Intracellular microlasers emit narrowband fluorescence to precisely label a trillion cells
Inducing structures incorporated within individual cells produce laser light, allowing precise labeling of individual cells.
Massachusetts General Hospital (MGH; Boston, MA) researchers have induced structures incorporated within individual cells to produce laser light. The wavelengths of light emitted by the intracellular microlasers differ based on factors such as the size, shape, and composition of each microlaser, allowing precise labeling of individual cells.
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Current fluorescent dyes used for research and medical diagnosis are limited because they emit a very broad spectrum of light, so only a handful of dyes can be used at once since their spectral signatures would overlap, according to Seok Hyun Yun, Ph.D., of the Wellman Center for Photomedicine at MGH, who is the corresponding author of the report. But the narrowband spectrum of light emitted by the research team's intracellular lasers enable labeling of up to a trillion cells individually, adds lead author Matjaž Humar, Ph.D., also of the Wellman Center. What's more, the very specific wavelengths emitted by the microlasers also allow measurements of small changes happening within a cell with much greater sensitivity than is possible with broadband fluorescence.
Previous studies by Yun's lab demonstrated the first laser based on a living cell, which used fluorescent proteins as the gain medium to amplify the light signal. But this first-generation cellular laser required a laser cavity consisting of a pair of mirrors placed outside the cell to generate laser light. For the current study, Yun and Humar used tiny spherical objects capable of confining light by reflection from their inner surfaces as microcavities for the amplification of laser light within the cavity.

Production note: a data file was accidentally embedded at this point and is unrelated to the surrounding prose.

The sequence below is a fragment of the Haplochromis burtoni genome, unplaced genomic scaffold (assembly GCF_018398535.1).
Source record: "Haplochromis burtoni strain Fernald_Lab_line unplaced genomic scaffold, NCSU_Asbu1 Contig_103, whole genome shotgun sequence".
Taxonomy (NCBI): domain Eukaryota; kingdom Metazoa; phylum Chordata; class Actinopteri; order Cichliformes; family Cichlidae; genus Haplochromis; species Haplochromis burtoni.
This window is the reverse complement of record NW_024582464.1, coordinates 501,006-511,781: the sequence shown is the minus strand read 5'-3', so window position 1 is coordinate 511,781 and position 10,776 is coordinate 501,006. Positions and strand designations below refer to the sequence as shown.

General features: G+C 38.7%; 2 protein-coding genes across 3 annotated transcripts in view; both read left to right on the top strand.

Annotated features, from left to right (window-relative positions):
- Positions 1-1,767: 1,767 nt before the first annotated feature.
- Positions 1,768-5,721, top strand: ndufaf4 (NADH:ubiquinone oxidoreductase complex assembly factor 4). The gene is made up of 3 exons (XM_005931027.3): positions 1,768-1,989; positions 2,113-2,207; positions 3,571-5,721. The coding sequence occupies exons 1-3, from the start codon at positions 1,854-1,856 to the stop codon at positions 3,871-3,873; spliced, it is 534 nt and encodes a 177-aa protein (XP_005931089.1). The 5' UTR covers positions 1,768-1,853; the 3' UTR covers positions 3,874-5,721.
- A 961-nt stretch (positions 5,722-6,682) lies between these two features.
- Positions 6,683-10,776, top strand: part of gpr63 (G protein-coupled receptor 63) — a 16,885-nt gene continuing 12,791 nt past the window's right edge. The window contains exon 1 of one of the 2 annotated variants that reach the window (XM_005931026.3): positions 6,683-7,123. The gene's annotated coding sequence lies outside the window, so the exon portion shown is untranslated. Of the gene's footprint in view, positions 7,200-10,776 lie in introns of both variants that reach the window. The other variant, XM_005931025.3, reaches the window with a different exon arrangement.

The first versions used droplets of oil—either injected into individual cells or naturally occurring within the fat cells called adipocytes—and showed that either could be induced to emit specific wavelengths of laser light by pumping energy from an external laser into fluorescent dyes diffused into the droplet, a process that produced minimal heating of the cells. Changes in the shape of the droplet induced by miniscule pressure alterations within the cell altered the spectra of light emitted, and those alterations could be readily measured. Along with showing lasing with a variety of cells—such as cancer cells, fibroblasts, macrophages, and adipocytes extracted from the skin of pigs—the researchers also induced adipocytes residing within a piece of porcine skin to emit clearly visible laser light.
|Massachusetts General Hospital investigators have induced subcutaneous fat cells in a piece of skin from a pig to emit laser light in response to energy delivered through an optical fiber. (Credit: Matjaž Humar, Ph.D., and Seok Hyun Yun, Ph.D., Wellman Center for Photomedicine, Massachusetts General Hospital)|
Production of laser light within solid plastic fluorescent microbeads, which are readily taken up into cells, resulted in unique signature spectra based on the size and number of beads within a cell and the fluorescent dye used. The investigators calculated that it would be possible to tag individual cells with more than a trillion different laser signatures, a number that matches the estimated number of cells in the human body.
Yun, also an associate professor of dermatology at Harvard Medical School, says that a next step for the research team will be figuring out how to use biologically generated energy from mechanical movement or a biochemical reaction to pump a cellular laser in a living body. They envision lasers completely made out of materials that are safe for use within the human body, which could enable remote sensing within the body or be used in laser-light therapies, he says.
Full details of the work appear in the journal Nature Photonics; for more information, please visit http://dx.doi.org/10.1038/nphoton.2015.129.